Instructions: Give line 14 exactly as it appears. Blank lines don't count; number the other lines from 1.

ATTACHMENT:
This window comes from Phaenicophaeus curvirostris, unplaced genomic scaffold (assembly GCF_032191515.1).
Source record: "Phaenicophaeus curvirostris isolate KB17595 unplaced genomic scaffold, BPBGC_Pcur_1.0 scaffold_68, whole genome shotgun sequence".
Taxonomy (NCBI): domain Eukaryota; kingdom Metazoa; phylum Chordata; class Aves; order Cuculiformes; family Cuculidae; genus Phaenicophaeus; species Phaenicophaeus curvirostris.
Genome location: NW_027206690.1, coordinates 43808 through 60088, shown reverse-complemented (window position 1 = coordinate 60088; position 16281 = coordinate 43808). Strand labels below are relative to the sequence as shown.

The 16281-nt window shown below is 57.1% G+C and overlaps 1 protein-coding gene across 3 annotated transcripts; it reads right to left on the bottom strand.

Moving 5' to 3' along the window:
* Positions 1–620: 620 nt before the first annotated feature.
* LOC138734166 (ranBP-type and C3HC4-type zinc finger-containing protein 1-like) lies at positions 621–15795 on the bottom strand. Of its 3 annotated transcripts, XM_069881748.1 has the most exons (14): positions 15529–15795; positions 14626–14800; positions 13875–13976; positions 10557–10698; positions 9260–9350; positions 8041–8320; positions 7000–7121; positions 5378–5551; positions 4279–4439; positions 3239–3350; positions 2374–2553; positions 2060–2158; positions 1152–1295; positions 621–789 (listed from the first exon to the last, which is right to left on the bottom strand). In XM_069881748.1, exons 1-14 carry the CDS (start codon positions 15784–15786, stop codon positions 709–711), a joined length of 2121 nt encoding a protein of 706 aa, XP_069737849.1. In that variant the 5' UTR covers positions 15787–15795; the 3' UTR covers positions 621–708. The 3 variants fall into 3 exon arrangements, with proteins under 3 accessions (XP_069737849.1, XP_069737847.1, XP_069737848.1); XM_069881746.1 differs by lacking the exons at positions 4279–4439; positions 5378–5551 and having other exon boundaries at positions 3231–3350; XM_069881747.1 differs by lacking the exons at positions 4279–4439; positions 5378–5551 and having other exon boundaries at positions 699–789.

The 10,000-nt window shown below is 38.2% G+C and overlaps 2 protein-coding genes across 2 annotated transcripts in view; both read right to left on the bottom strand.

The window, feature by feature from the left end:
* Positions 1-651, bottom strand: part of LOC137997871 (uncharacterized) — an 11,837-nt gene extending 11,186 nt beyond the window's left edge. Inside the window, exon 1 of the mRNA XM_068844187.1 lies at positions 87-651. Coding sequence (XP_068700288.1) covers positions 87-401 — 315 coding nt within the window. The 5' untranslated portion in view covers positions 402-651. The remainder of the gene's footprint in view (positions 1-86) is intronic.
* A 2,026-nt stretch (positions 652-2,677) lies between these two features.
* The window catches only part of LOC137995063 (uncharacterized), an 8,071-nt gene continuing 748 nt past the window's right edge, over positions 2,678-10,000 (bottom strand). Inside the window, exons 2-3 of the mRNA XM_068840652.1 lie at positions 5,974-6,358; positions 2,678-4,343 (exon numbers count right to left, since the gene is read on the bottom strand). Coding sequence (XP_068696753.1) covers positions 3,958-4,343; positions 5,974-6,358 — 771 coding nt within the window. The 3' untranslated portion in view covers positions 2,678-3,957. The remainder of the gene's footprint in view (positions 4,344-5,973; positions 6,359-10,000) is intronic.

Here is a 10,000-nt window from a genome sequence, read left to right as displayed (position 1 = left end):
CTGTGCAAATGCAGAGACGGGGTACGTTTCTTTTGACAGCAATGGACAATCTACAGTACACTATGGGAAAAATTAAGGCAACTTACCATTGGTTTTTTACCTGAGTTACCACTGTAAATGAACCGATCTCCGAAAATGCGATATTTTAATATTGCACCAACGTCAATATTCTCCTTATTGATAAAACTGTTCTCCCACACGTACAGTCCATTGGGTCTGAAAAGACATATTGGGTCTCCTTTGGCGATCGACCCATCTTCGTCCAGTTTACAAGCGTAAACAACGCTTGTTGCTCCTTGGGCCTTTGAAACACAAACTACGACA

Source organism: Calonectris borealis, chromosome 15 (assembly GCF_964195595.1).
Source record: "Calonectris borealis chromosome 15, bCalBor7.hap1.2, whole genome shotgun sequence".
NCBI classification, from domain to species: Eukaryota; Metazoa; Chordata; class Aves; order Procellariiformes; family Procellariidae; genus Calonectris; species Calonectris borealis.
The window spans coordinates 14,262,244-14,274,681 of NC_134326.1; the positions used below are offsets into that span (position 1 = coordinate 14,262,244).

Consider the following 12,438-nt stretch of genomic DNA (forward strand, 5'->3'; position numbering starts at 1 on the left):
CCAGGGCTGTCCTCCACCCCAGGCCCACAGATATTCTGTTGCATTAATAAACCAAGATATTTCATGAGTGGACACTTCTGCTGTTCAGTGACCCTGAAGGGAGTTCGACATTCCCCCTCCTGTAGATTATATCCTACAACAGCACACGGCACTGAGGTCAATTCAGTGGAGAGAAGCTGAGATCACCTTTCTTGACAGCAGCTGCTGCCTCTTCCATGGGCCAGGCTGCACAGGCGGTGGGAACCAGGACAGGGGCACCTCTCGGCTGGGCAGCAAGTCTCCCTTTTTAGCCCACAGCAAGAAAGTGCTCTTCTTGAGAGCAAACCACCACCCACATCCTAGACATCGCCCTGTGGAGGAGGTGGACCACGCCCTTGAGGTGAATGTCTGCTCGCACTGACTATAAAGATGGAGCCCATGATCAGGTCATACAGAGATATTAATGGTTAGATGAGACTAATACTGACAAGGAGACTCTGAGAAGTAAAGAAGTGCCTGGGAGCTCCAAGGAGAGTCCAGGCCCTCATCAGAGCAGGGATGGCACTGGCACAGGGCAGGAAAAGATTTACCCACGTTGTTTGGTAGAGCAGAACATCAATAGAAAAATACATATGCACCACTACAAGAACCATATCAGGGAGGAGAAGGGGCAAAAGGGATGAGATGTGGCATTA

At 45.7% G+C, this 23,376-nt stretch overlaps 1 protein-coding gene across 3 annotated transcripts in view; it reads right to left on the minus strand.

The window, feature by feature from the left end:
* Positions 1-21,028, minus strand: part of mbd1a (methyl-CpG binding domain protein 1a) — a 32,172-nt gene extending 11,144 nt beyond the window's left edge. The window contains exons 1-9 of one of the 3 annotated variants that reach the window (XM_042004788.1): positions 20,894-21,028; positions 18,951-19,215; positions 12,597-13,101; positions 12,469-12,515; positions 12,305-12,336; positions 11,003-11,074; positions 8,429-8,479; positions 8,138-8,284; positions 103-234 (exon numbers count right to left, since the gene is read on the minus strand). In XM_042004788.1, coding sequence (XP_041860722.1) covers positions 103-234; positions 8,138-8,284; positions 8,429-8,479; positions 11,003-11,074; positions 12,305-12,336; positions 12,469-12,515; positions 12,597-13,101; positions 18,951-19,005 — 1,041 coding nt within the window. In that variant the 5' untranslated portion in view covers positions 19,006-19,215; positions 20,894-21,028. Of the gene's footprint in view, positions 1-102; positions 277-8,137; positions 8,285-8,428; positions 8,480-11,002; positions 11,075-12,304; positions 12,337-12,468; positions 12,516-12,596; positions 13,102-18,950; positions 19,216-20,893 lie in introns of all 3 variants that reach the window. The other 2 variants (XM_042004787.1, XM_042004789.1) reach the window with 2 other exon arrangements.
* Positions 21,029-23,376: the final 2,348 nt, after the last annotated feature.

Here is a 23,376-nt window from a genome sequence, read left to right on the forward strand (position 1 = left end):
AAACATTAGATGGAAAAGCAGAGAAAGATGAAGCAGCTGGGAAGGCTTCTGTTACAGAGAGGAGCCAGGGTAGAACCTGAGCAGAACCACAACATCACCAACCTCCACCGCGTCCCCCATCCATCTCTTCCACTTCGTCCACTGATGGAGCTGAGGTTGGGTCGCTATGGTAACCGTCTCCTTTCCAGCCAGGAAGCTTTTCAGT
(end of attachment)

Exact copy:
Here is a 10,000-nt window from a genome sequence, read left to right as displayed (position 1 = left end):